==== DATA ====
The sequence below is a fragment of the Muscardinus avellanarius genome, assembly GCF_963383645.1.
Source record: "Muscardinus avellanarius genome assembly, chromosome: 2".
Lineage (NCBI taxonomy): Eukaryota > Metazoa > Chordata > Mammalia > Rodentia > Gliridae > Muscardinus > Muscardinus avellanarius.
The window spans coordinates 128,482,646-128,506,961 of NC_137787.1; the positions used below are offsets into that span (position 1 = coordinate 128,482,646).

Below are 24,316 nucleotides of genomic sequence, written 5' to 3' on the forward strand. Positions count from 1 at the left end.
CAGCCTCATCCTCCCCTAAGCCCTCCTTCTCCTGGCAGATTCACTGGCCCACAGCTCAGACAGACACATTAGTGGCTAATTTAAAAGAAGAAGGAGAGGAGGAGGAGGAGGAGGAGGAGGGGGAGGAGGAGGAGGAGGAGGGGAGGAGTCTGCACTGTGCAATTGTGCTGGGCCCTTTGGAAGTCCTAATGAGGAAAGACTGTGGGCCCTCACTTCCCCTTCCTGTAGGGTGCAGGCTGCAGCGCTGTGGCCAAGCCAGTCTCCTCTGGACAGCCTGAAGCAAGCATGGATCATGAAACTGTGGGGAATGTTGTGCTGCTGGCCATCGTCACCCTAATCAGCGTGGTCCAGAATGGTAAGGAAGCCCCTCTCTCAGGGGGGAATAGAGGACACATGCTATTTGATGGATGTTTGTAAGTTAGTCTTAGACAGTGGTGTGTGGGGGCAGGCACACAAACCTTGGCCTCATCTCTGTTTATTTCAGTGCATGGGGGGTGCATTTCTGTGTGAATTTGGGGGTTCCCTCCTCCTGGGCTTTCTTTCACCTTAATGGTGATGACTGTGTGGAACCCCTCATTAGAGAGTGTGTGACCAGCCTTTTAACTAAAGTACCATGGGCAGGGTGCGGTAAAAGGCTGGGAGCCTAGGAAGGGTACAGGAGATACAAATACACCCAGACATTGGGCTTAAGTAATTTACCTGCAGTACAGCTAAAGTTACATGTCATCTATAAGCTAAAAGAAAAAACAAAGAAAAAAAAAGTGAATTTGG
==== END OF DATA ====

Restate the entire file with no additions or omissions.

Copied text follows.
The sequence below is a fragment of the Muscardinus avellanarius genome, assembly GCF_963383645.1.
Source record: "Muscardinus avellanarius genome assembly, chromosome: 2".
Lineage (NCBI taxonomy): Eukaryota > Metazoa > Chordata > Mammalia > Rodentia > Gliridae > Muscardinus > Muscardinus avellanarius.
The window spans coordinates 128,482,646-128,506,961 of NC_137787.1; the positions used below are offsets into that span (position 1 = coordinate 128,482,646).

Below are 24,316 nucleotides of genomic sequence, written 5' to 3' on the forward strand. Positions count from 1 at the left end.
CAGCCTCATCCTCCCCTAAGCCCTCCTTCTCCTGGCAGATTCACTGGCCCACAGCTCAGACAGACACATTAGTGGCTAATTTAAAAGAAGAAGGAGAGGAGGAGGAGGAGGAGGAGGAGGGGGAGGAGGAGGAGGAGGAGGGGAGGAGTCTGCACTGTGCAATTGTGCTGGGCCCTTTGGAAGTCCTAATGAGGAAAGACTGTGGGCCCTCACTTCCCCTTCCTGTAGGGTGCAGGCTGCAGCGCTGTGGCCAAGCCAGTCTCCTCTGGACAGCCTGAAGCAAGCATGGATCATGAAACTGTGGGGAATGTTGTGCTGCTGGCCATCGTCACCCTAATCAGCGTGGTCCAGAATGGTAAGGAAGCCCCTCTCTCAGGGGGGAATAGAGGACACATGCTATTTGATGGATGTTTGTAAGTTAGTCTTAGACAGTGGTGTGTGGGGGCAGGCACACAAACCTTGGCCTCATCTCTGTTTATTTCAGTGCATGGGGGGTGCATTTCTGTGTGAATTTGGGGGTTCCCTCCTCCTGGGCTTTCTTTCACCTTAATGGTGATGACTGTGTGGAACCCCTCATTAGAGAGTGTGTGACCAGCCTTTTAACTAAAGTACCATGGGCAGGGTGCGGTAAAAGGCTGGGAGCCTAGGAAGGGTACAGGAGATACAAATACACCCAGACATTGGGCTTAAGTAATTTACCTGCAGTACAGCTAAAGTTACATGTCATCTATAAGCTAAAAGAAAAAACAAAGAAAAAAAAAGTGAATTTGG